[whatwg] Some discrepencies and example remarks
postmaster at yuvalik.org
Fri Oct 9 15:33:30 PDT 2009
> From: Tab Atkins Jr.
> > Also, a side-bar, what is that, since side-bars are usually
> separately layed-out and not always directly "around the content".
> You're interpreting "around" too strictly here. It means just
> "nearby" here. It means exactly what it says - <aside> can be used
> for marking up the sort of thing that you typically see in a sidebar
> in magazines. It is also useful for marking up the traditional
> "sidebar content" of webpages, where there's a fairly narrow column to
> the left or right of the main content containing tangential
> information like blogrolls.
So you are saying that <aside> can be generally used as the smaller columns on pages regardless of their contents, as long as it is somehow related to the page (which obviously it is always)?
> > C)
> > When talking about outline (in the context of sectioning) I gather we
> are NOT talking about the DOM-tree, but about (a Table Of) Contents
> kind of outline. Does a generic page-header and footer (containing a
> site-wide logo, style and navigation) belong in such an outline? If
> not, does this mean it has to be enclosed in a separate SECTION
> element? Nothing about this is made clear either in wording or
> The headings that may be contained in <header> belong in the outline,
> and those are indicated simply by marking them up with <h1>, <h2>,
> etc. Don't overthink it. ^_^
I think you misunderstand my point/question. A "page-header" (or "page-footer") can consist of more than just semantic content and navigation. It can consist of a logo, styling, non-related information (sometimes above this header we have search boxes and login panels, etc. etc). Do these become part of the <header> or is the <header> to become part of a <div> in such cases? Also, if below a header with content we have a styled image (purely for visual means) does this become part of the header or not? Where is the line drawn? See also below.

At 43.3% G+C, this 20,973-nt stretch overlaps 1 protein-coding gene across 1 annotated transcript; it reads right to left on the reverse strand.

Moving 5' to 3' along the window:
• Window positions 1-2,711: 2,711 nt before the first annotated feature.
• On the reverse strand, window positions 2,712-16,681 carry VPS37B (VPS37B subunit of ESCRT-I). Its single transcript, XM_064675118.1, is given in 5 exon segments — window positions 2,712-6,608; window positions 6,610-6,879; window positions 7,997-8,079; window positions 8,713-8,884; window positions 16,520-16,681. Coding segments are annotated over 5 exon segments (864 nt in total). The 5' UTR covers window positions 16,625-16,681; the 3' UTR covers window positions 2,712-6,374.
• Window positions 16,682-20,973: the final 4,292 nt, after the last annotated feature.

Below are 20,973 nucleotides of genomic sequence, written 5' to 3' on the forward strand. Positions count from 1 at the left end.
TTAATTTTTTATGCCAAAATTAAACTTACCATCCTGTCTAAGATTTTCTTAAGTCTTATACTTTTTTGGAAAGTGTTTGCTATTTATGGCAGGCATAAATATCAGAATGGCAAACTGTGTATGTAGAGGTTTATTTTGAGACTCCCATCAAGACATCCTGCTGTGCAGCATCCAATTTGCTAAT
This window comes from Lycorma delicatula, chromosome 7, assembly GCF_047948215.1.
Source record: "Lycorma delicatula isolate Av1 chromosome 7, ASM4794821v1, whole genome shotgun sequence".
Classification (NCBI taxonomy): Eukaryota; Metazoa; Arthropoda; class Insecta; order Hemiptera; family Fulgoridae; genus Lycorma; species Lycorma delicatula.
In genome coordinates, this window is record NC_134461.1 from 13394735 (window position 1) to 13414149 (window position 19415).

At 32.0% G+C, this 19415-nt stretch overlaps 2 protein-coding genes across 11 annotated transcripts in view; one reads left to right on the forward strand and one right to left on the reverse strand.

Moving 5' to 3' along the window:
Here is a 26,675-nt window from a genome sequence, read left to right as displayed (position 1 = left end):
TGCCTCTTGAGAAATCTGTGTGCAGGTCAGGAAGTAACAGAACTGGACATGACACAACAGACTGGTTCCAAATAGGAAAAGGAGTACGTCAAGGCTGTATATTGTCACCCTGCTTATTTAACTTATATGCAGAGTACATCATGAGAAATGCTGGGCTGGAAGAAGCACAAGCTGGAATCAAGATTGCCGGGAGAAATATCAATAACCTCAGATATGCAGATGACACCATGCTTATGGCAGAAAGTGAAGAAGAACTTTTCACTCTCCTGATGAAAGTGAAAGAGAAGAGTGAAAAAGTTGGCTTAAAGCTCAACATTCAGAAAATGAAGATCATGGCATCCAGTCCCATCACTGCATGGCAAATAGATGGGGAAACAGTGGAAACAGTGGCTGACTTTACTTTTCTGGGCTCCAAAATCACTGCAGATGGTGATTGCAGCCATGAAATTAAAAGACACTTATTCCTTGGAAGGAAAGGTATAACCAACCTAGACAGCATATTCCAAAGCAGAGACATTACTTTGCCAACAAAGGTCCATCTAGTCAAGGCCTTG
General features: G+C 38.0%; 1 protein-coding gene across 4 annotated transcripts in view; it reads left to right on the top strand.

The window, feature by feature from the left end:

> > The spec is not very clear anywhere about styling practices (I know
> this is CSS' job, but within HTML the mark-up should at least be
> What do you mean here? The Rendering section describes a default
> stylesheet that is recommended for normal visual UAs to employ.
> > D)
> > All in all I would like to recommend, and I hope you will seriously
> consider, rewriting all the examples. Currently the examples are not
> representative of real-world cases. I suggest you find a collection of
> existing websites of all types (blog, webshop, social-site,
> educational, company-profile, application etc. etc.) and base your
> examples on that. Trying to show good and clear use cases and
> Can you give any examples? I've been able to use the elements pretty
> usefully on my own pages based on spec text, especially since the last
> round of changes/clarifications.
What I mean is that I can understand and read the spec when seen from a "pure" content point of view. A lot of information regarding the outline and how content is to be marked up. But very little in regard to the actual marking up of lay-out (which has less to do with content, but can still act as containers for content).
Perhaps a small example, currently I am working on a site where content which is generally regarded as a header, is placed as a sidebar on the lower right of the page. It only contains a logo and a slideshow. Is this a <header> or is this a <div>? I can give you several dozens of those questions.
What I mean is, the spec doesn't give us examples other than those which are obvious, it doesn't give us insight in more complex lay-outs. And once the spec is ready and becomes used by others like me (which maybe less insightfull than you are in the spec since we weren't so closely involved in it) then those designers will be faced with questions the spec has no answers for.
Again, this is no critique on the spec itself, just on the lack of more real and complex lay-out examples related to content mark-up.
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